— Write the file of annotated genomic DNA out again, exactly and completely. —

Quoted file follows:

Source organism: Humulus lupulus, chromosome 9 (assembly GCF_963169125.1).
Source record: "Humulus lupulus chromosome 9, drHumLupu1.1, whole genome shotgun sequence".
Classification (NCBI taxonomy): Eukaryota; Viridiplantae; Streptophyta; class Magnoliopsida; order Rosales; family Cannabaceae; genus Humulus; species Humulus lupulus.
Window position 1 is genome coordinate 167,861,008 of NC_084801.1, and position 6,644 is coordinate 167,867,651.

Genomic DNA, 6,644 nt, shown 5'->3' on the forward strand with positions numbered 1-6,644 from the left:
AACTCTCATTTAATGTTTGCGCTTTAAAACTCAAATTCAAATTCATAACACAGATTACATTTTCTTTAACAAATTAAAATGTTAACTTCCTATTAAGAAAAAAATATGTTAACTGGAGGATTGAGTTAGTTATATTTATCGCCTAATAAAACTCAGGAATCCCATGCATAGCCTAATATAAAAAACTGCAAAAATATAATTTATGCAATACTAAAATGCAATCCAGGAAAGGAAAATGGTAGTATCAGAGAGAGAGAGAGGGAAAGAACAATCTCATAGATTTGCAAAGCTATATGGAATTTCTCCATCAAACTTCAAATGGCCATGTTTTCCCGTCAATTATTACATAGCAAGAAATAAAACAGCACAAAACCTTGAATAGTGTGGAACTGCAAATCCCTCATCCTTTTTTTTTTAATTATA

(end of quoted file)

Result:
Source organism: Humulus lupulus, chromosome 9 (assembly GCF_963169125.1).
Source record: "Humulus lupulus chromosome 9, drHumLupu1.1, whole genome shotgun sequence".
Classification (NCBI taxonomy): Eukaryota; Viridiplantae; Streptophyta; class Magnoliopsida; order Rosales; family Cannabaceae; genus Humulus; species Humulus lupulus.
Window position 1 is genome coordinate 167,861,008 of NC_084801.1, and position 6,644 is coordinate 167,867,651.

Genomic DNA, 6,644 nt, shown 5'->3' on the forward strand with positions numbered 1-6,644 from the left:
AACTCTCATTTAATGTTTGCGCTTTAAAACTCAAATTCAAATTCATAACACAGATTACATTTTCTTTAACAAATTAAAATGTTAACTTCCTATTAAGAAAAAAATATGTTAACTGGAGGATTGAGTTAGTTATATTTATCGCCTAATAAAACTCAGGAATCCCATGCATAGCCTAATATAAAAAACTGCAAAAATATAATTTATGCAATACTAAAATGCAATCCAGGAAAGGAAAATGGTAGTATCAGAGAGAGAGAGAGGGAAAGAACAATCTCATAGATTTGCAAAGCTATATGGAATTTCTCCATCAAACTTCAAATGGCCATGTTTTCCCGTCAATTATTACATAGCAAGAAATAAAACAGCACAAAACCTTGAATAGTGTGGAACTGCAAATCCCTCATCCTTTTTTTTTTAATTATA